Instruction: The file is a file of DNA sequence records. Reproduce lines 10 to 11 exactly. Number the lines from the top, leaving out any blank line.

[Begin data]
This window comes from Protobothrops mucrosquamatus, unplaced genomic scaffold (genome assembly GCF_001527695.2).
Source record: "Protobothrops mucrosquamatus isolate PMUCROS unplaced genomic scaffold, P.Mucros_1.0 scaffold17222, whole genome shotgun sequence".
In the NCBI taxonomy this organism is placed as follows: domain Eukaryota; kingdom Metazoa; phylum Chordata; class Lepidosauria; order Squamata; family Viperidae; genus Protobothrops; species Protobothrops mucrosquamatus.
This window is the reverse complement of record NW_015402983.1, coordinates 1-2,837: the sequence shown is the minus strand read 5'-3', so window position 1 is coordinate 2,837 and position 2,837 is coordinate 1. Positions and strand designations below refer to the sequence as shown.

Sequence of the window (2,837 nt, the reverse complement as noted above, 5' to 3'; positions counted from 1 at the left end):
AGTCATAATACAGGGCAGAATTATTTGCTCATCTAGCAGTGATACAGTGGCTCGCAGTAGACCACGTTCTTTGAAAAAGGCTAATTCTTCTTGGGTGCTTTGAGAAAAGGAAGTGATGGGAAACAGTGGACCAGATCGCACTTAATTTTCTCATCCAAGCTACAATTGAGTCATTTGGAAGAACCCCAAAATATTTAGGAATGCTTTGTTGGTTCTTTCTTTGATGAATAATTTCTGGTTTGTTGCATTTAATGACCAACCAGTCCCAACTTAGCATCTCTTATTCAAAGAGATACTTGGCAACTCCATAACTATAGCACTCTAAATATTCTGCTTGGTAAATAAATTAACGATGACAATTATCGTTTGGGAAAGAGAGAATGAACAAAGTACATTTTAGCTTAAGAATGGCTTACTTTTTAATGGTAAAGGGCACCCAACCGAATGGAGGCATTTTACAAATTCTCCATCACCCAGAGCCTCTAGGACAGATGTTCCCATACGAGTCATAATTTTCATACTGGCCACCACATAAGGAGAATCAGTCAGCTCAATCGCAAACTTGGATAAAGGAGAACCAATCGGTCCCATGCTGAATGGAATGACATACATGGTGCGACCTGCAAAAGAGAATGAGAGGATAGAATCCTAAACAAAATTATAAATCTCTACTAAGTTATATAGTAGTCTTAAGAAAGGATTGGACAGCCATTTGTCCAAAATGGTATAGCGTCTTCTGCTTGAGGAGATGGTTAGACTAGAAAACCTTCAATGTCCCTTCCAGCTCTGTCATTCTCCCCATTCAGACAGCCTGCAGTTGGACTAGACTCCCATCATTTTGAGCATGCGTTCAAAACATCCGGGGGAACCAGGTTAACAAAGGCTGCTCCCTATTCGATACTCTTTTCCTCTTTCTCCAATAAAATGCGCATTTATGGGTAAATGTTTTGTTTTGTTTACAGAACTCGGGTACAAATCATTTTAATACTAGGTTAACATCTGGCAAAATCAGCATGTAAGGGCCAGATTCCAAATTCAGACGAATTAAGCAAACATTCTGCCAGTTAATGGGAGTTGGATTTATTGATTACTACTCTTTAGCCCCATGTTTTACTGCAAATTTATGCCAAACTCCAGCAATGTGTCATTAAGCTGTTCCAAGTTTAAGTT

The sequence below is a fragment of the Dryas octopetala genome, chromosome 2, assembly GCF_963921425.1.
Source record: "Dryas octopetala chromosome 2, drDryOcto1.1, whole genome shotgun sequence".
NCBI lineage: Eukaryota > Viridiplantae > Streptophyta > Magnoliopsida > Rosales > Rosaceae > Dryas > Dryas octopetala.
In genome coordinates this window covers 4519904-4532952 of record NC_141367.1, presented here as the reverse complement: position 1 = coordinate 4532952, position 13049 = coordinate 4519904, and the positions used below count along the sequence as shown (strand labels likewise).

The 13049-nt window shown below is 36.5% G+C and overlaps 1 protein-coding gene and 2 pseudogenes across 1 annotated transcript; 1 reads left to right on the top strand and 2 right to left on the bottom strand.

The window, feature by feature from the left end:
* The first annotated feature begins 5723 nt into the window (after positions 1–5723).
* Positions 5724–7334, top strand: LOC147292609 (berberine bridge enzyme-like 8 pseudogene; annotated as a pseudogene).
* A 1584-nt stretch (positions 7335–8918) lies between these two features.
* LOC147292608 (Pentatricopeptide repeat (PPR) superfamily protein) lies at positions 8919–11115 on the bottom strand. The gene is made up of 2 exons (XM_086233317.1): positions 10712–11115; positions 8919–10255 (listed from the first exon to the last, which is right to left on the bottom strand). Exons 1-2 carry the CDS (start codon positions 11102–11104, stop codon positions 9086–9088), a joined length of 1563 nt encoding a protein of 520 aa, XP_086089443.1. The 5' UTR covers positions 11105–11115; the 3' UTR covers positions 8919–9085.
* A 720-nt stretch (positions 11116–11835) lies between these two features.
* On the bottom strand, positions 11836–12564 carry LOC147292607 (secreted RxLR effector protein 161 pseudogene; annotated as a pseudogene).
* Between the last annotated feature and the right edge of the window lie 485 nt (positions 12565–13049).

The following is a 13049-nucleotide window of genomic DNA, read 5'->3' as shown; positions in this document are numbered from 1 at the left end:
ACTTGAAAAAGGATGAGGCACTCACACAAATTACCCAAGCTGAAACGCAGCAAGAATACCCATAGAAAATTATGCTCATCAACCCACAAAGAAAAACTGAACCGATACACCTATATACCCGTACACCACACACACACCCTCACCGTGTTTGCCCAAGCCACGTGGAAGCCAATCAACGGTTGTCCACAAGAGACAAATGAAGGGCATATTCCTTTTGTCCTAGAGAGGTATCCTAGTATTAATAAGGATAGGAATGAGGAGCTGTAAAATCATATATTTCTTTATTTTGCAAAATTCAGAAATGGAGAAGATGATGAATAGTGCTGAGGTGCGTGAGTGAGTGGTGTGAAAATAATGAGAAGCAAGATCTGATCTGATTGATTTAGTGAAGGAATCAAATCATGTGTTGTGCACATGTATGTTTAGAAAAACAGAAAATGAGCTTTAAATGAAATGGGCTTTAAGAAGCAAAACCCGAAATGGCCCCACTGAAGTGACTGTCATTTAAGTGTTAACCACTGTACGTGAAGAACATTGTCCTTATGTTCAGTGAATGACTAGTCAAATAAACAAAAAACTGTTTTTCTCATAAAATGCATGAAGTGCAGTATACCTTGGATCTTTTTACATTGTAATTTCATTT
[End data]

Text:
In genome coordinates this window covers 4519904-4532952 of record NC_141367.1, presented here as the reverse complement: position 1 = coordinate 4532952, position 13049 = coordinate 4519904, and the positions used below count along the sequence as shown (strand labels likewise).

The 13049-nt window shown below is 36.5% G+C and overlaps 1 protein-coding gene and 2 pseudogenes across 1 annotated transcript; 1 reads left to right on the top strand and 2 right to left on the bottom strand.